"How does being able to learn about a changing world endow our minds with expectations, imagination, creativity, and the ability to perceive illusions?"

When you open your eyes in the morning, you usually see what you expect to see. Often it will be your bedroom, with things where you left them before you went to sleep. What if you opened your eyes and found yourself in a steaming tropical jungle? or a dark cold dungeon? What a shock that would be! Why do we have expectations about what is about to happen to us? Why do we get surprised when something unexpected happens to us? More generally, why are we Intentional Beings who are always projecting our expectations into the future? How does having such expectations help us to fantasize and plan events that have not yet occurred? How do they help us to pay attention to events that are really important to us, and spare us from being overwhelmed by the blooming buzzing confusion of daily life? Without this ability, all creative thought would be impossible, and we could not imagine different possible futures for ourselves, or our hopes and fears for them. What is the difference between having a fantasy and experiencing what is really there? What is the difference between illusion and reality? What goes wrong when we lose control over our fantasies and hallucinate objects and events that are not really there? Given that vivid hallucinations are possible, especially in mental disorders like schizophrenia, how can we ever be sure that an experience is really happening and is not just a particularly vivid hallucination? If there a fundamental difference between reality, fantasy, and illusion, then what is it?

Recent models of how the brain controls behavior have begun to clarify how the mechanisms that enable us to learn quickly about a changing world throughout life also embody properties of expectation, intention, attention, illusion, fantasy, hallucination, and even consciousness. I never thought that during my own life such models would develop to the point that the dynamics of identified nerve cells in known anatomies could be quantitatively simulated, along with the behaviors that they control. During the last five years, ever-more precise models of such brain processes have been discovered, including detailed answers to why the cerebral cortex, which is the seat of all our higher intelligence, is organized into layers of cells that interact with each other in characteristic ways.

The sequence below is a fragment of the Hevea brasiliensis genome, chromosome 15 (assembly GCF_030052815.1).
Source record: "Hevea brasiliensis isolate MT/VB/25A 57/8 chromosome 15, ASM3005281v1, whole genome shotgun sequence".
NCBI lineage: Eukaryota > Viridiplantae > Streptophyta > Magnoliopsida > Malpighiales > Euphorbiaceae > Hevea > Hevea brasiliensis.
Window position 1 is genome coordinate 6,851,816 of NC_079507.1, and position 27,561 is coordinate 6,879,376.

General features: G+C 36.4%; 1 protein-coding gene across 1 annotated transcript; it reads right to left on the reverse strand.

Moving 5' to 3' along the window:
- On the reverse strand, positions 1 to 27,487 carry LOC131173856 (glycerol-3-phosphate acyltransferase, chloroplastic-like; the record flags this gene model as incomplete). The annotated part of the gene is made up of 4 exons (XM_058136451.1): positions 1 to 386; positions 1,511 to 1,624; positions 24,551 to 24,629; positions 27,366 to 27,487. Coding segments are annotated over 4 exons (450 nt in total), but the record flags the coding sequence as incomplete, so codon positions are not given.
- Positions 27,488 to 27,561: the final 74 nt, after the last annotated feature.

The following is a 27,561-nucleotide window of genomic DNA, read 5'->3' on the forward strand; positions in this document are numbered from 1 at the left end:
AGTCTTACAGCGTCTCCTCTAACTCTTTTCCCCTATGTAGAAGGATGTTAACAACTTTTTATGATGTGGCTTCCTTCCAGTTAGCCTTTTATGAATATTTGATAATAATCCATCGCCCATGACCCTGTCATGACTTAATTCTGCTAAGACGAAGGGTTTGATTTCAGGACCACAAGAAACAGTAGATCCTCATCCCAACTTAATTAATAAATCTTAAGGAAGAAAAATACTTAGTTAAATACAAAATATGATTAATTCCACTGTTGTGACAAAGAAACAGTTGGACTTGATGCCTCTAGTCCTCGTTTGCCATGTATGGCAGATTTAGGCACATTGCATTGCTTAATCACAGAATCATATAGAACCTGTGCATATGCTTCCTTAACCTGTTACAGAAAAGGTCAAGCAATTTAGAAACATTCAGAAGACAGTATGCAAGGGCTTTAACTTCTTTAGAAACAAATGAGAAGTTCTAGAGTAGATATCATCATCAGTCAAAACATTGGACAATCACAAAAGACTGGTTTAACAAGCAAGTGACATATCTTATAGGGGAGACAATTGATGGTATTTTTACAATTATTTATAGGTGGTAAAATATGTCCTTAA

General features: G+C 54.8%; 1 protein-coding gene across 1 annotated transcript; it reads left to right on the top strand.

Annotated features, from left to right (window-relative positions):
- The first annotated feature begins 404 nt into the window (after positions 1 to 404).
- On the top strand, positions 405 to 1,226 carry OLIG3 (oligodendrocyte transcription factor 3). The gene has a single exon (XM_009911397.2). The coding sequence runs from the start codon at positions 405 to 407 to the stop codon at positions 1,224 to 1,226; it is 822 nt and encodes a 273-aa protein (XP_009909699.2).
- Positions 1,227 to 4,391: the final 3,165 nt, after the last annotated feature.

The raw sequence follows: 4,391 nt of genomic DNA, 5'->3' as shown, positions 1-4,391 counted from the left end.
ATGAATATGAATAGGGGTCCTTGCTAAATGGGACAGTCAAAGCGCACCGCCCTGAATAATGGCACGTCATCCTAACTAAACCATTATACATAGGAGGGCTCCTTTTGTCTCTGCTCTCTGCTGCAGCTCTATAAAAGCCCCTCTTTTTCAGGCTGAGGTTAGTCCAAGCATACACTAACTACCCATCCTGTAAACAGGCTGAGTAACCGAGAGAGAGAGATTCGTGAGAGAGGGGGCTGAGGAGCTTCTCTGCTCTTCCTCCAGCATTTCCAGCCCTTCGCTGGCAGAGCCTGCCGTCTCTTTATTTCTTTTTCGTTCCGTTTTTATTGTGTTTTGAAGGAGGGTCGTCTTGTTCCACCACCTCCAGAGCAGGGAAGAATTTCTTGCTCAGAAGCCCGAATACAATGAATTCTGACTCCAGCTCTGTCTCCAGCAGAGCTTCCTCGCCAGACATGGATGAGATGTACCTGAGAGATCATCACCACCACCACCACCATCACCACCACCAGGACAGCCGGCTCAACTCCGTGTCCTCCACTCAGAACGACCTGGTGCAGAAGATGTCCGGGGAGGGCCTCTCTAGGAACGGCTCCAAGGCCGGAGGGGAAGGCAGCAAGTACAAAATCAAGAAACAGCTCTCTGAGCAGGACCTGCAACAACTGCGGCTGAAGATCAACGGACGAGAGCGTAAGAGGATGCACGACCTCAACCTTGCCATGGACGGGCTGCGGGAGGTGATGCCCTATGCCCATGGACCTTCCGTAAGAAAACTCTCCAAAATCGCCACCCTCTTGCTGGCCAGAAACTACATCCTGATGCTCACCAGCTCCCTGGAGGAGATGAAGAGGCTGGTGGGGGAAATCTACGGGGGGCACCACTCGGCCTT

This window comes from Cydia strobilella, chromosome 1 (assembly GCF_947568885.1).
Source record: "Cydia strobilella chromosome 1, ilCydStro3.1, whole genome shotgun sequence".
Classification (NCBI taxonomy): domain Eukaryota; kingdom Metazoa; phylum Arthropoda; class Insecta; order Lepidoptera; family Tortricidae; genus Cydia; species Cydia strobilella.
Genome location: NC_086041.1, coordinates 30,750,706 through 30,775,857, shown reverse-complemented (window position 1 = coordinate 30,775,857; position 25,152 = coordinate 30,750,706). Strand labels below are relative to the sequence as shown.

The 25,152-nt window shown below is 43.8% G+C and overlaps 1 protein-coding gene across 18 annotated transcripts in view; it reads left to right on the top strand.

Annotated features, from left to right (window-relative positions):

Although an enormous amount of work still remains to be done before such insights are fully developed, tested, and accepted, the outlines already seem clear of an emerging theory of biological intelligence, and with it, the scaffold for a more humane form of artificial intelligence. Getting a better understanding of how our minds learn about a changing world, and of how to embody their best features in more intelligent technologies, should ultimately have a transforming effect on many aspects of human civilization.

Stephen Grossberg is a Professor of Cognitive and Neural Systems, Mathematics, Psychology, and Engineering at Boston University.